The Next Big Thing?

Trends Shaping Nordic Innovation

image of The Next Big Thing?

Waste of electric and electronic equipment (WEEE) contains both hazardous and valuable materials. The European directive on WEEE gives producers and importers of EEE the responsibility to collect and treat WEEE. In order to evaluate the effectively of collecting schemes, it is necessary to know the quantity of WEEE generated. The purpose for this project has been to establish a method to measure amount of WEEE generated. It has also been developed a practical Excel model to demonstrate the method. The model is based on amount of EEE supplied to the market and the lifetimes of the products. The report describes in detail the development work and shows examples of calculation. The Excel model is available for documentation and demonstration, together with a user guidance. The project joint venture and Nordisk Council of Minister disclaim responsibility for how users might use the tool and its results.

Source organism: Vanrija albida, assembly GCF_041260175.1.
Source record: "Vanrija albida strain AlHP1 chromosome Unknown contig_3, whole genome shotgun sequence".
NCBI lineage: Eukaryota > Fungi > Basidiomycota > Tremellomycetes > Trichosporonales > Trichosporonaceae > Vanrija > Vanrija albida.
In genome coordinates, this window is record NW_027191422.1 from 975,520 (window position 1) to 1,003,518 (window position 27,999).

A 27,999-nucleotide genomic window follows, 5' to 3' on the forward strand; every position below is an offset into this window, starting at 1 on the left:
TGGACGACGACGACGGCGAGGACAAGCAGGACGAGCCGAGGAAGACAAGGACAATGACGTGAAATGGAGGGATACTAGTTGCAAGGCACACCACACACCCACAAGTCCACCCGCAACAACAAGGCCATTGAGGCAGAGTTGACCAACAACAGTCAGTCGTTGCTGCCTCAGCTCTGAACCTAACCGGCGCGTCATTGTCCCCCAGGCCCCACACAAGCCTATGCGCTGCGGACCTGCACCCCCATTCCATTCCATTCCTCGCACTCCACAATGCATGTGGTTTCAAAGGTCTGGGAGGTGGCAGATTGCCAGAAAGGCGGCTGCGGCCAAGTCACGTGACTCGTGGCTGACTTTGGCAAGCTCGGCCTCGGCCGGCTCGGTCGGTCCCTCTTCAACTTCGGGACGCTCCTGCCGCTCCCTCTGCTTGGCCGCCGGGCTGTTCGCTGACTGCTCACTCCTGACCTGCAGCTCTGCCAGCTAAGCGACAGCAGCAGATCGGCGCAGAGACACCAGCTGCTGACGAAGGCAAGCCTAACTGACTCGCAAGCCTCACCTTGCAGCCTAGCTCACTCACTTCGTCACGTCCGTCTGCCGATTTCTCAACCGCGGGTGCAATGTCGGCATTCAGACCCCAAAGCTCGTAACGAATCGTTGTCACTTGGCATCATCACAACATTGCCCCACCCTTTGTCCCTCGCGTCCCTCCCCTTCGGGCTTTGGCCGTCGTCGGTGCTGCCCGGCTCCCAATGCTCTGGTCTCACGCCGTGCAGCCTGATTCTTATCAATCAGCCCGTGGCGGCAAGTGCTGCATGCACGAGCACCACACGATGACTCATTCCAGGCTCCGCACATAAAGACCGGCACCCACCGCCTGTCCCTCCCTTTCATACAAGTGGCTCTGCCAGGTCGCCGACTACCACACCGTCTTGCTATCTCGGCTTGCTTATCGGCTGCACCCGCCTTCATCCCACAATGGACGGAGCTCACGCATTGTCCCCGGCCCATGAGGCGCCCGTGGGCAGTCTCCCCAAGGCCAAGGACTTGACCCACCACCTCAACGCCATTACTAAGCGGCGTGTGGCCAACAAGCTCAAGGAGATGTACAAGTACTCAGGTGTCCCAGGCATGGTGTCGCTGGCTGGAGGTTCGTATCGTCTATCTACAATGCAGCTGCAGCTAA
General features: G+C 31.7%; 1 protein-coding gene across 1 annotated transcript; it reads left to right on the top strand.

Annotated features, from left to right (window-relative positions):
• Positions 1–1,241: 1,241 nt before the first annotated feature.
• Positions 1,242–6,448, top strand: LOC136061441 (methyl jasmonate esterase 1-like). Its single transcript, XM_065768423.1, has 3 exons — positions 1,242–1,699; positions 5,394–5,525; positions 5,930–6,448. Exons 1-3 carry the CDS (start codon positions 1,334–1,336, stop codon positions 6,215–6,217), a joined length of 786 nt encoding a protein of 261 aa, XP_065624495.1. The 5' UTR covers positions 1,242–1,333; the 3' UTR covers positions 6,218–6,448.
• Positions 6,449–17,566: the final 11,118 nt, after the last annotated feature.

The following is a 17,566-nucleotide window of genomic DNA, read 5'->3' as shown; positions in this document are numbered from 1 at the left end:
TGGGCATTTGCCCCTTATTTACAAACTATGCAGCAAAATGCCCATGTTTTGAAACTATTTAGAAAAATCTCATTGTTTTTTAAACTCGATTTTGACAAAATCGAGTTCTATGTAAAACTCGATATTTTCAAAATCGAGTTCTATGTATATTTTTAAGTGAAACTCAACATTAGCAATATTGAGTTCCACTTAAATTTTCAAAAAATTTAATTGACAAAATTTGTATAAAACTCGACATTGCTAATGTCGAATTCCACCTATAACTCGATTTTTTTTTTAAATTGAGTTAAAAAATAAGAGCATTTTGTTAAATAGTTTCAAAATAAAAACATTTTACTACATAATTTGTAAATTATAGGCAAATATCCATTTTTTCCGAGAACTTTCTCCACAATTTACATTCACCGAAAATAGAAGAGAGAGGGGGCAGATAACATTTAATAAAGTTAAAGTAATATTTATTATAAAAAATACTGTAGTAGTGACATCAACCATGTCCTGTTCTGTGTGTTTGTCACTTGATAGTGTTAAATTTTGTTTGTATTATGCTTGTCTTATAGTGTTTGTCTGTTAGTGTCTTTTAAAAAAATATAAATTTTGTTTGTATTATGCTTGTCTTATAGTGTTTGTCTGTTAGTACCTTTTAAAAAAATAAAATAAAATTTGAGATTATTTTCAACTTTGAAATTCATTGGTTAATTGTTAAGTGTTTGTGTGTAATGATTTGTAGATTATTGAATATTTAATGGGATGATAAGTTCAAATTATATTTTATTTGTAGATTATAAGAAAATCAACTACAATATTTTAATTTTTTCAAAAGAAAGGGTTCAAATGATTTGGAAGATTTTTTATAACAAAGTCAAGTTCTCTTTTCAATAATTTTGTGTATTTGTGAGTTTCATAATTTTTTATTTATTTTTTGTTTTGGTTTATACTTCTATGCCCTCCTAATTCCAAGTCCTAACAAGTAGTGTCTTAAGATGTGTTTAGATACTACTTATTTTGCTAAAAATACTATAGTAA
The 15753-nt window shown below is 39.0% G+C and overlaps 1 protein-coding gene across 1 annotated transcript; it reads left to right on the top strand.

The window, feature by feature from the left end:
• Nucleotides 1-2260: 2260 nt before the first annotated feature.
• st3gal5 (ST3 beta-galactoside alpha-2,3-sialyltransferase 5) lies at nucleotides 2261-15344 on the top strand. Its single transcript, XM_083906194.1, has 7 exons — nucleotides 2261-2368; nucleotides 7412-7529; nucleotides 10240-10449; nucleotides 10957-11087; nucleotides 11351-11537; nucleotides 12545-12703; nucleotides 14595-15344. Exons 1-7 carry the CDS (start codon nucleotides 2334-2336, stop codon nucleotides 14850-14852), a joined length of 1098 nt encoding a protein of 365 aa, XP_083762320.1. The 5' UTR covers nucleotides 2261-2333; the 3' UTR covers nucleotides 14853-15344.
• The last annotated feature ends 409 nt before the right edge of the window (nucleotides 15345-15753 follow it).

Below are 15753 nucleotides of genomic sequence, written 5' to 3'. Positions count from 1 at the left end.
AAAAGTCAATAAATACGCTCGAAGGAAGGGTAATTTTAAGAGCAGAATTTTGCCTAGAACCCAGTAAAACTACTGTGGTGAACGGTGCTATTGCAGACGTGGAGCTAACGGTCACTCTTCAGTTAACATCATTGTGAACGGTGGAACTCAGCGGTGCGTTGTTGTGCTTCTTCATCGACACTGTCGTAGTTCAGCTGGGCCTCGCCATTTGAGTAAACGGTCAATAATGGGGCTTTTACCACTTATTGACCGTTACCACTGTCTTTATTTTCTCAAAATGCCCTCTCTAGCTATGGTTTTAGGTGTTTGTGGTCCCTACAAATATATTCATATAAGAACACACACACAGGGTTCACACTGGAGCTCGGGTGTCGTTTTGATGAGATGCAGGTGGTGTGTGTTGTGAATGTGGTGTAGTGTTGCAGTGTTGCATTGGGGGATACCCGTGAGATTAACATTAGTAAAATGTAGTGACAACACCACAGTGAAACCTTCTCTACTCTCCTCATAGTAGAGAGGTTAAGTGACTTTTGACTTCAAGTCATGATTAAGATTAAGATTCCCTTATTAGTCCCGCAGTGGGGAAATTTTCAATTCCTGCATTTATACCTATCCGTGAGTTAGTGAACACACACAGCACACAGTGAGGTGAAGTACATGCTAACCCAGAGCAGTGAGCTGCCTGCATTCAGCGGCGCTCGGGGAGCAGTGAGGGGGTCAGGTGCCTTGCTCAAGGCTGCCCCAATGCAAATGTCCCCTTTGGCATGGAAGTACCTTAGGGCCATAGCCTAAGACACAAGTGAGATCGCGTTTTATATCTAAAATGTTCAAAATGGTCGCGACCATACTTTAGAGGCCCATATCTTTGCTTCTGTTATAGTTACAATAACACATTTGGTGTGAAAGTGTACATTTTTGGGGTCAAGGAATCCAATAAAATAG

In 2004, the Nordic Council of Ministers launched its first White Paper on Nordic Innovation Policies and priorities. The White Paper instituted the first generation of innovation policies at the level of theNordic Council of Ministers. Since then, the world economy has experienced both one of its biggest upturns and subsequently one of its biggest downturns since the major recession of 1929. The global financial crisis and subsequent spillover into the real economy has radically turned the tables on a long list of performance indicators related to innovation and competitiveness all over the world. This has also been the case in the Nordic countries. They have all experienced the consequences of the global recession, where weaknesses have been exposed both among their financial and other important institutions linked to economic development. The challenge for the Nordic countries is to strike a sound balance between solving current problems and future needs for action. It might be prudent for the Nordic countries to view the current crisis as an opportunity to promote innovative concepts which will undoubtedly provide the basis for the future growth and prosperity of our societies. One should not forget Schumpeter’s notion of “creative destruction” as the greatest force for innovation and competitiveness. One should also keep in mind that, as small open economies, the Nordic countries have gained considerable benefit from globalisation and the opportunities it has provided for trading, knowledge sourcing and innovation management tools such as open innovation. So what is this publication about? It will address some of the trends that will almost certainly have a major influence on the development of the Nordic countries in the coming years, and which will become significant driving forces for innovation and future change.


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